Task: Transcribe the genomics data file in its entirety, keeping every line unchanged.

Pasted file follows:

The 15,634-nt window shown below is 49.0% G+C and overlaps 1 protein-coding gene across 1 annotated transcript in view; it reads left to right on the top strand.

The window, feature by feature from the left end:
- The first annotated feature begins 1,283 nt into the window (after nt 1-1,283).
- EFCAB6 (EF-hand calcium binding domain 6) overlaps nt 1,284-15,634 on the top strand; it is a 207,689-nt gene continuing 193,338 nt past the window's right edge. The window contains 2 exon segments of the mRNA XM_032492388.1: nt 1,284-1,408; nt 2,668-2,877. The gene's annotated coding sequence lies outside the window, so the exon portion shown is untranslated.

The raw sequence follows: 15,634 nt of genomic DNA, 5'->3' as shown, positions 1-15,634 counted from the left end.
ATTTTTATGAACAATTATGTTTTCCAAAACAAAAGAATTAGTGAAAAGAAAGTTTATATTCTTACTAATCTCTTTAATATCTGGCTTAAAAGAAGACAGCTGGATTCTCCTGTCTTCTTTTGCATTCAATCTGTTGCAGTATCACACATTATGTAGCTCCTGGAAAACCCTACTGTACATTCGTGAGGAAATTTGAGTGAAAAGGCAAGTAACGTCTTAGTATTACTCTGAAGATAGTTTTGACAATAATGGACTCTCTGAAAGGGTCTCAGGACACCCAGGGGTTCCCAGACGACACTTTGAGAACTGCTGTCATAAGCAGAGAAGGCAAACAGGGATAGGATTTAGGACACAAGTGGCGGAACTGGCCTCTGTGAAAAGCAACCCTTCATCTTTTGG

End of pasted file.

The 15,634-nt window shown below is 49.0% G+C and overlaps 1 protein-coding gene across 1 annotated transcript in view; it reads left to right on the top strand.

The window, feature by feature from the left end:
- The first annotated feature begins 1,283 nt into the window (after nt 1-1,283).
- EFCAB6 (EF-hand calcium binding domain 6) overlaps nt 1,284-15,634 on the top strand; it is a 207,689-nt gene continuing 193,338 nt past the window's right edge. The window contains 2 exon segments of the mRNA XM_032492388.1: nt 1,284-1,408; nt 2,668-2,877. The gene's annotated coding sequence lies outside the window, so the exon portion shown is untranslated.

The raw sequence follows: 15,634 nt of genomic DNA, 5'->3' as shown, positions 1-15,634 counted from the left end.
ATTTTTATGAACAATTATGTTTTCCAAAACAAAAGAATTAGTGAAAAGAAAGTTTATATTCTTACTAATCTCTTTAATATCTGGCTTAAAAGAAGACAGCTGGATTCTCCTGTCTTCTTTTGCATTCAATCTGTTGCAGTATCACACATTATGTAGCTCCTGGAAAACCCTACTGTACATTCGTGAGGAAATTTGAGTGAAAAGGCAAGTAACGTCTTAGTATTACTCTGAAGATAGTTTTGACAATAATGGACTCTCTGAAAGGGTCTCAGGACACCCAGGGGTTCCCAGACGACACTTTGAGAACTGCTGTCATAAGCAGAGAAGGCAAACAGGGATAGGATTTAGGACACAAGTGGCGGAACTGGCCTCTGTGAAAAGCAACCCTTCATCTTTTGG